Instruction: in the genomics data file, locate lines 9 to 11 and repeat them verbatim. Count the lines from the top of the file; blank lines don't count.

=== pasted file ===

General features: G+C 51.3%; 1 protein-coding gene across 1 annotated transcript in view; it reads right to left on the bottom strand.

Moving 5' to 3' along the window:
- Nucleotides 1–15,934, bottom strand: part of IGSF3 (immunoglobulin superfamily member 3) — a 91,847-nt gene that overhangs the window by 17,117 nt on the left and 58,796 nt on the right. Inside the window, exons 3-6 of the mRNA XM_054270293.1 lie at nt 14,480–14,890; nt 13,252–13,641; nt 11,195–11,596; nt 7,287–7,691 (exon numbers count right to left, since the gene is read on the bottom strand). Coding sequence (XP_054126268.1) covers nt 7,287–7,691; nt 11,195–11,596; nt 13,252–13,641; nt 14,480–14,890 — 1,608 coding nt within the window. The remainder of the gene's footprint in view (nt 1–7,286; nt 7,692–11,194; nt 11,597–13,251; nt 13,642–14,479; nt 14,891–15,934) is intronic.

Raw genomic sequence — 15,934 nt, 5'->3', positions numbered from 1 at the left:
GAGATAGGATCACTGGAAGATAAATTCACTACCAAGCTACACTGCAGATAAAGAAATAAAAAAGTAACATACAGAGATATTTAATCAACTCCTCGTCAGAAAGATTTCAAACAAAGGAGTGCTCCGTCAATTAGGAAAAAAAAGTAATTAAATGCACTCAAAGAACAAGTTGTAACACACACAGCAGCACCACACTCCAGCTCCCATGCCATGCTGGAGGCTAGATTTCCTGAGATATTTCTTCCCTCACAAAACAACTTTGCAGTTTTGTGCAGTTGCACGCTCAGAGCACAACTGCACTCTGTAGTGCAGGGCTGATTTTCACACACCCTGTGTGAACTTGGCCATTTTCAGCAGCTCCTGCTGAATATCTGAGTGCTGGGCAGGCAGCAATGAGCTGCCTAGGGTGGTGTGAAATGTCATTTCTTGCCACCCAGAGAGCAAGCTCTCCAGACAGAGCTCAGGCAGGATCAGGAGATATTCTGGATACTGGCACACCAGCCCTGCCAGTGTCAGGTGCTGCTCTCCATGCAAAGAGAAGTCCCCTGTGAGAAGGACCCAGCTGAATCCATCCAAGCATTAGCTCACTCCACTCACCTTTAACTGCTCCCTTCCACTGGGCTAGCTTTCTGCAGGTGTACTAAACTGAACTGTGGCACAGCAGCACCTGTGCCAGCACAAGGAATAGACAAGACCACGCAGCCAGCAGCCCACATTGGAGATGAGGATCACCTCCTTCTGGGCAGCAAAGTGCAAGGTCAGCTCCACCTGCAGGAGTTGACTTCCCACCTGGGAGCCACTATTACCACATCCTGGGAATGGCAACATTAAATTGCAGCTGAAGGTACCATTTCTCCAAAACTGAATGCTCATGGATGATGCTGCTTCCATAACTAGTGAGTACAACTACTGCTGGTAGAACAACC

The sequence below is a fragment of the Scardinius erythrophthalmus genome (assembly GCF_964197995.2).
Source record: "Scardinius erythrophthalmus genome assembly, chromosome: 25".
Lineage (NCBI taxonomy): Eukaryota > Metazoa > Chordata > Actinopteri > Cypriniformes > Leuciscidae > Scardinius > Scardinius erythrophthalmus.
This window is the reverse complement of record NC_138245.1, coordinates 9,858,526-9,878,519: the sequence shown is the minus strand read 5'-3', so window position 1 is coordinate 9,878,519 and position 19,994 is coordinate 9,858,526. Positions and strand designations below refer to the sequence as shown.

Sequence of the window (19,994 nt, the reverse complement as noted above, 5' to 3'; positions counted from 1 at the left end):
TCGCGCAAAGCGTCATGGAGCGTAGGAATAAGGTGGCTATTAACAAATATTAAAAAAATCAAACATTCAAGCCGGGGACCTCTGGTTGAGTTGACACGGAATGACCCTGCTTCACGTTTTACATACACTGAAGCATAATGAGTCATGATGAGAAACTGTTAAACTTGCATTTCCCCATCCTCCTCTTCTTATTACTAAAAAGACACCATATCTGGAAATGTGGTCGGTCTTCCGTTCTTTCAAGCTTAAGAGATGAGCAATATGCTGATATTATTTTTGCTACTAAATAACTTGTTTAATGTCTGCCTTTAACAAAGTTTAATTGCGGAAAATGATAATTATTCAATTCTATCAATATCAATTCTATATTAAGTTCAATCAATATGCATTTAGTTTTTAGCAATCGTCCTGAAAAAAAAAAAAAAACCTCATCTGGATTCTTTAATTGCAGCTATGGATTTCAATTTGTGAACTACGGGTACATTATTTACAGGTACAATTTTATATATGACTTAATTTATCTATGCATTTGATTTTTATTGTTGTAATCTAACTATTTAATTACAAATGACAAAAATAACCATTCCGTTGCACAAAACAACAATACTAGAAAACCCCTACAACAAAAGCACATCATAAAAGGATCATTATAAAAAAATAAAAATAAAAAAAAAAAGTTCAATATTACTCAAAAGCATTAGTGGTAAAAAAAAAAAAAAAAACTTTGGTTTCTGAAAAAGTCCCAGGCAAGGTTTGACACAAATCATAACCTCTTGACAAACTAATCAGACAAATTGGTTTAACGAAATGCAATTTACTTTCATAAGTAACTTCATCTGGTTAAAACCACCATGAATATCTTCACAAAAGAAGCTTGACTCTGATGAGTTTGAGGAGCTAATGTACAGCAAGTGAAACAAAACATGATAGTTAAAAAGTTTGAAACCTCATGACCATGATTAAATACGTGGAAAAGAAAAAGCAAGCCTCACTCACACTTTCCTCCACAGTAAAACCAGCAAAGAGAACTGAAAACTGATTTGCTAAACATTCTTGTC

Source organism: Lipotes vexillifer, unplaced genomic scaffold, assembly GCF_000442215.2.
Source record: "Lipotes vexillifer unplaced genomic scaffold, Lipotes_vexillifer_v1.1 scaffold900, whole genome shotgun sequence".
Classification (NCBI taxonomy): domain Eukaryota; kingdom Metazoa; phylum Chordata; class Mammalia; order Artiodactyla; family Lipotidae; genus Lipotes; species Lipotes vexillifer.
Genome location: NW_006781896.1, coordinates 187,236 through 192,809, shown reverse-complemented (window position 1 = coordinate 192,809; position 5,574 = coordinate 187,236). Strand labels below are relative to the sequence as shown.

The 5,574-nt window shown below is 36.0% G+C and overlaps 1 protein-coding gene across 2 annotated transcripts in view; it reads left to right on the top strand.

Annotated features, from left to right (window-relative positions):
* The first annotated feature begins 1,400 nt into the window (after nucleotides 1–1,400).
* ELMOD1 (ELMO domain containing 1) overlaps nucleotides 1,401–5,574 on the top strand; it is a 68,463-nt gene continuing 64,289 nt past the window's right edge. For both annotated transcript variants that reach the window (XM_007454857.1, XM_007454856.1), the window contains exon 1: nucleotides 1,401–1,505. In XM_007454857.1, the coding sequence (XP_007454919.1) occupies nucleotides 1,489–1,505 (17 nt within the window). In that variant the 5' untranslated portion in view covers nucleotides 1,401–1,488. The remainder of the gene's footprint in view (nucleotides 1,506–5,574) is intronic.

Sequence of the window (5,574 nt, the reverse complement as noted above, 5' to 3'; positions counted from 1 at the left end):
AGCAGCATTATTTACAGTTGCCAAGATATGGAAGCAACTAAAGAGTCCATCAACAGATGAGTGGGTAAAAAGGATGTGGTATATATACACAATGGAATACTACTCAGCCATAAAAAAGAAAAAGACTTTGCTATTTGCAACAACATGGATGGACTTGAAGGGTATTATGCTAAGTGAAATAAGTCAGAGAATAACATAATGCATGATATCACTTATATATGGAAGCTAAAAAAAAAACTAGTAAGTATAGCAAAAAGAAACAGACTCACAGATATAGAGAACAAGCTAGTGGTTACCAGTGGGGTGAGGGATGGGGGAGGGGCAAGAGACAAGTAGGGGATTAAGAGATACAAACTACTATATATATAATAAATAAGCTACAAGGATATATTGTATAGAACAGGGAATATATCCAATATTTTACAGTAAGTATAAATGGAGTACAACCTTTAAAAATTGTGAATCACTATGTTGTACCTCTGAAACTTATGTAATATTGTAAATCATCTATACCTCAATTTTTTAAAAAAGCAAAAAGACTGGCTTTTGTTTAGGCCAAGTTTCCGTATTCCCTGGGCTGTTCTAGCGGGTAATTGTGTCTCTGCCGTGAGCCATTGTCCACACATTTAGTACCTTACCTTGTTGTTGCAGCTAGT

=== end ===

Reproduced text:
This window is the reverse complement of record NC_138245.1, coordinates 9,858,526-9,878,519: the sequence shown is the minus strand read 5'-3', so window position 1 is coordinate 9,878,519 and position 19,994 is coordinate 9,858,526. Positions and strand designations below refer to the sequence as shown.

Sequence of the window (19,994 nt, the reverse complement as noted above, 5' to 3'; positions counted from 1 at the left end):
TCGCGCAAAGCGTCATGGAGCGTAGGAATAAGGTGGCTATTAACAAATATTAAAAAAATCAAACATTCAAGCCGGGGACCTCTGGTTGAGTTGACACGGAATGACCCTGCTTCACGTTTTACATACACTGAAGCATAATGAGTCATGATGAGAAACTGTTAAACTTGCATTTCCCCATCCTCCTCTTCTTATTACTAAAAAGACACCATATCTGGAAATGTGGTCGGTCTTCCGTTCTTTCAAGCTTAAGAGATGAGCAATATGCTGATATTATTTTTGCTACTAAATAACTTGTTTAATGTCTGCCTTTAACAAAGTTTAATTGCGGAAAATGATAATTATTCAATTCTATCAATATCAATTCTATATTAAGTTCAATCAATATGCATTTAGTTTTTAGCAATCGTCCTGAAAAAAAAAAAAAAACCTCATCTGGATTCTTTAATTGCAGCTATGGATTTCAATTTGTGAACTACGGGTACATTATTTACAGGTACAATTTTATATATGACTTAATTTATCTATGCATTTGATTTTTATTGTTGTAATCTAACTATTTAATTACAAATGACAAAAATAACCATTCCGTTGCACAAAACAACAATACTAGAAAACCCCTACAACAAAAGCACATCATAAAAGGATCATTATAAAAAAATAAAAATAAAAAAAAAAAGTTCAATATTACTCAAAAGCATTAGTGGTAAAAAAAAAAAAAAAAACTTTGGTTTCTGAAAAAGTCCCAGGCAAGGTTTGACACAAATCATAACCTCTTGACAAACTAATCAGACAAATTGGTTTAACGAAATGCAATTTACTTTCATAAGTAACTTCATCTGGTTAAAACCACCATGAATATCTTCACAAAAGAAGCTTGACTCTGATGAGTTTGAGGAGCTAATGTACAGCAAGTGAAACAAAACATGATAGTTAAAAAGTTTGAAACCTCATGACCATGATTAAATACGTGGAAAAGAAAAAGCAAGCCTCACTCACACTTTCCTCCACAGTAAAACCAGCAAAGAGAACTGAAAACTGATTTGCTAAACATTCTTGTC